Withy Lore kicks off with sharing and making

Posted on: 4th March 2024 No Comments

Following our recent funding success for the Withy Lore project, we were delighted to welcome withy pot makers from around the South -West to our first project event. Kindly hosted by the Royal Cornwall Museum, this event was focused on providing space for those interested in the withy pot craft to come together, share, learn and make.

Talking pot

As a critically endangered craft, there are not many withy pot makers remaining, so it felt very special to listen in as withy pot makers from Gorran Haven, Mevigissey, Penryn, Porthleven, Mullion and the Scilly Isles talked pot! We’d prepared some prompts to encourage sharing, and the impressive range of pots, made by those who came, kept the chatter alive throughout the day. We were glad to be able to record some of these fascinating conversations, which will feed into the Withy Lore exhibition next year.

One thing we were keen to capture was the terms used to describe different parts of a pot. Armed with post it notes and a large diagram, we set about documenting these. It was interesting to hear the different terms used and consider their origins and link to the Cornish language, and we were glad we recorded the conversation as there was a lot to take in!

Withy pot barnacles installation

Over the years of delivering community projects along our coastline, we’ve seen many photographs that include withy pots. In this amazing photo of Penberth, shared with Anna by Kathi Jones, the scattering of withy pots appear like barnacles. This photo inspired Anna to create a beautiful piece for her Jewelwithy project and has since led us to develop the idea for a new installation titled ‘withy pot barnacles.’

With help from some of the withy pot community we devised a plan to make a series of withy pot tops, which would later be linked together to appear like barnacles in a cluster. It’s important to us that these ‘barnacles,’ which will be smaller than a working pot, would are made in the makers own style. Each barnacle will showcase interesting differences in weaving style, finishing, willow and size. The closer and longer you look at withy pots, the more you can note these changes.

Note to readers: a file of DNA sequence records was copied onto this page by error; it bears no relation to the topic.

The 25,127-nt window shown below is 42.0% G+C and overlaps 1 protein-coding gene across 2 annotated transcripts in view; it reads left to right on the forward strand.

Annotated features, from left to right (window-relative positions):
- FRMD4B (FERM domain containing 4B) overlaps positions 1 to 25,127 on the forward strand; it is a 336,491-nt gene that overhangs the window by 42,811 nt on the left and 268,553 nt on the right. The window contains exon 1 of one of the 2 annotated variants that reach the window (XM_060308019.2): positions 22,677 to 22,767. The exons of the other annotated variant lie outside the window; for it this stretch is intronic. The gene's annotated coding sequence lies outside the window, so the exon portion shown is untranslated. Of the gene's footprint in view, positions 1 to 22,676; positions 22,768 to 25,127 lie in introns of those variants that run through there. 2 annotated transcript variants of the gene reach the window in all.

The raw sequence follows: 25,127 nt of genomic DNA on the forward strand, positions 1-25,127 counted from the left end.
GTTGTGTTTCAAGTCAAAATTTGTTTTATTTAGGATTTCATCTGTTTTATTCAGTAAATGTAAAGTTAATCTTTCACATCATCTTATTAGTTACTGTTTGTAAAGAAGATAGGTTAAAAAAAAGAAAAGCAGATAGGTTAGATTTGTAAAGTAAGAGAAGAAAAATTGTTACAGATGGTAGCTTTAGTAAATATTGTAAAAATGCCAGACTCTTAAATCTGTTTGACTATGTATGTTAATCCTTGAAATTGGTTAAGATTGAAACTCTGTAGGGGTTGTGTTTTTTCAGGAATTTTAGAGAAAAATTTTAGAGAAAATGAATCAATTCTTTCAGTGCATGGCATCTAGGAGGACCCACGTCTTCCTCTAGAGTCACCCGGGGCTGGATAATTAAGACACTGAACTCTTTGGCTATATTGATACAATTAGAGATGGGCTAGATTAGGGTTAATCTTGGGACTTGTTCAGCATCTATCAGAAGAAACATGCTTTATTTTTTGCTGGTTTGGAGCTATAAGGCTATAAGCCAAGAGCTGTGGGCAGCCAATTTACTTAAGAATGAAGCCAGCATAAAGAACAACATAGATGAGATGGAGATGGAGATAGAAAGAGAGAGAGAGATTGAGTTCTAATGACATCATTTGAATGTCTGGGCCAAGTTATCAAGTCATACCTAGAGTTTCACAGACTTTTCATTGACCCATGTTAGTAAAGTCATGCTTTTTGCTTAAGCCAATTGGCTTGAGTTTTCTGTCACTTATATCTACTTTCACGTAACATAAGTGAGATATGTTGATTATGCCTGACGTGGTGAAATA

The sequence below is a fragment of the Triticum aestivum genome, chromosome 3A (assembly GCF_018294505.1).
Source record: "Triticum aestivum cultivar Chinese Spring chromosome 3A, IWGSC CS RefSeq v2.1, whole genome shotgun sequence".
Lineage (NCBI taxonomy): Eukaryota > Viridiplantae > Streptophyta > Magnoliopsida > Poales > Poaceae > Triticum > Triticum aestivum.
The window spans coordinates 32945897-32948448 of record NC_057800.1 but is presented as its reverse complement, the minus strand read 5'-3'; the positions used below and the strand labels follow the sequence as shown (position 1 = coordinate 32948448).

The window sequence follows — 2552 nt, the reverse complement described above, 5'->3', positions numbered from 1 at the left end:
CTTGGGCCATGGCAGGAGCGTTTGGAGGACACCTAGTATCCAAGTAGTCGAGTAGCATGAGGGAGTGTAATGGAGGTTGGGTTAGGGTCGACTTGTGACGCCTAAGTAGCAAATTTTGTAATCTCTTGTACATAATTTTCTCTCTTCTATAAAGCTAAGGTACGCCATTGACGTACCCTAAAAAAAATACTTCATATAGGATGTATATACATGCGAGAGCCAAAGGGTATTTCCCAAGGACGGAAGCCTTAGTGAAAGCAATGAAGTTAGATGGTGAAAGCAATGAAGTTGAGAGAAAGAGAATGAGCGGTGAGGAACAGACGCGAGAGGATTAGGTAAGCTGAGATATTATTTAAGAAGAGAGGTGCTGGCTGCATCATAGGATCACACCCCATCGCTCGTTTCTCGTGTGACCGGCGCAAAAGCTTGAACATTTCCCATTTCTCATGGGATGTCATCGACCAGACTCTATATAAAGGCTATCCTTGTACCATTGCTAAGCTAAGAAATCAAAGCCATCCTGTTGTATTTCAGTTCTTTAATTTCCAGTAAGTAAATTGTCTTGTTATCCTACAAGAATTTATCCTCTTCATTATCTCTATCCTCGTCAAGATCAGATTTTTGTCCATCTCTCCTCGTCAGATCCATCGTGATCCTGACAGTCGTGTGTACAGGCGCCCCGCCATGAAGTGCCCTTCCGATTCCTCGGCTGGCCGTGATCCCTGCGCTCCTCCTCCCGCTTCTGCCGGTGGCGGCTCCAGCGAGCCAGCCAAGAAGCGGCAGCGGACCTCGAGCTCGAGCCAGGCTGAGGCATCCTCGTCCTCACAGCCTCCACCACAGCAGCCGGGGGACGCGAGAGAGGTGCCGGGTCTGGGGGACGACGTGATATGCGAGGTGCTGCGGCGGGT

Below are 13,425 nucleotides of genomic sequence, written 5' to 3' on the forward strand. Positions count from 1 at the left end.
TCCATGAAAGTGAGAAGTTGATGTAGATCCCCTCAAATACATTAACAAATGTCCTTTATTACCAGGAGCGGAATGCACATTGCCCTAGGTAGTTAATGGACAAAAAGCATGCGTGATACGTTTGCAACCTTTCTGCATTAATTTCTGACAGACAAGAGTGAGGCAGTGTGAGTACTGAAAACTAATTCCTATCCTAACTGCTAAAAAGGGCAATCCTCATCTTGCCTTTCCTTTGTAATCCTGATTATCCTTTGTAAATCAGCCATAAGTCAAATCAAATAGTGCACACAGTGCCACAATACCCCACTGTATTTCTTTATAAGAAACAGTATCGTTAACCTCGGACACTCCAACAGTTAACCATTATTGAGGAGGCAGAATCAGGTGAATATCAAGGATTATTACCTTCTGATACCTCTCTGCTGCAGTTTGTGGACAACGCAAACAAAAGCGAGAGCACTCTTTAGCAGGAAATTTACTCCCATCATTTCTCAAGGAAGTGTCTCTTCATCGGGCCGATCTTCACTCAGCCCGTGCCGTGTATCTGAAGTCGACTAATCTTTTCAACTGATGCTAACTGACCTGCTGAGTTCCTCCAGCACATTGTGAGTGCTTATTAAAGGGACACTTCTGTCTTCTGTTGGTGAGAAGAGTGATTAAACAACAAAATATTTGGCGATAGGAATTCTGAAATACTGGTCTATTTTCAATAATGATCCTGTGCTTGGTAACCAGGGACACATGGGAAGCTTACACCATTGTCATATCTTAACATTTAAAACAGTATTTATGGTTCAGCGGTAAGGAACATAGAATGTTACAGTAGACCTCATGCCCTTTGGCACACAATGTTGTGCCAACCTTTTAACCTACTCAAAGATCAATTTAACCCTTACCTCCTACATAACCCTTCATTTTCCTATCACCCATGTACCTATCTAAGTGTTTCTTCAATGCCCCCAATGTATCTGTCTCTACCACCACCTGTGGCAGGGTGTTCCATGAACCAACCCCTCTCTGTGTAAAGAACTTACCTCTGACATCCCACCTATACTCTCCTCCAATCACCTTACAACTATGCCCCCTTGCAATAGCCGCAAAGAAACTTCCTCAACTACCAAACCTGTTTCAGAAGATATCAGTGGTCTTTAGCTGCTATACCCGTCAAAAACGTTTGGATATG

‘Withy pot barnacles’ will be installed and photographed on the coast before being displayed at RCM in 2025. We hope that it will help raise awareness and ignite conversations about this important heritage craft.

Pot making in the museum

We’ve got a whole year to make pot ‘barnacles’ for the installation and expect most of the making to happen next winter when the withy becomes more pliable again. But we couldn’t resist the opportunity to make the first barnacles as part of this event.

Pete, Tom and Aaron making withy pot barnacles

Over the course of the afternoon, we watched on as Pete Thomas from Gorran Haven,  Tom Chambers from Porthleven and Aaron Grigg from Mevagissey, each produced a ‘barnacle’. Using a variety of willow in a beautiful array of colours, each ‘barnacle’ had it’s own character.

Withy pot conversations continued, and other makers now plan to contribute ‘barnacles’ next season. We were also kindly donated a pot top by Dave French, from Budleigh Salterton, who sadly could not be there but sent his barnacle by train with fellow maker Jof Hicks, who we were delighted could join us from the Isles of Scilly.

Invitation to make withy pot barnacles

We want to include as many pots and styles as possible in this installation, so are now inviting pot makers to contribute ‘barnacles’. We won’t need these until early 2025, so expect most of them to be made next winter. We’ve already been bowled over by people’s generosity and willingness to contribute and are excited to see the installation grow. If you’re able to contribute then please do get in touch.

Thanks to…

Thank you to the Royal Cornwall Museum for hosting this event, as well as to everyone who came along. Particular thanks goes to local basket maker, Geraldine Jones who kindly donated willow, to Tom Chambers who was tasked with cutting this, and to Aaron and Adrien Griggs who brought some of their beautiful willow from their willow garden.


This project has been made possible with thanks to funding from the National Lottery Heritage Fund, FEAST Cornwall, Cornwall Community Foundation, the St.Aubyn Foundation and the Fishmongers Company.

Leave a Reply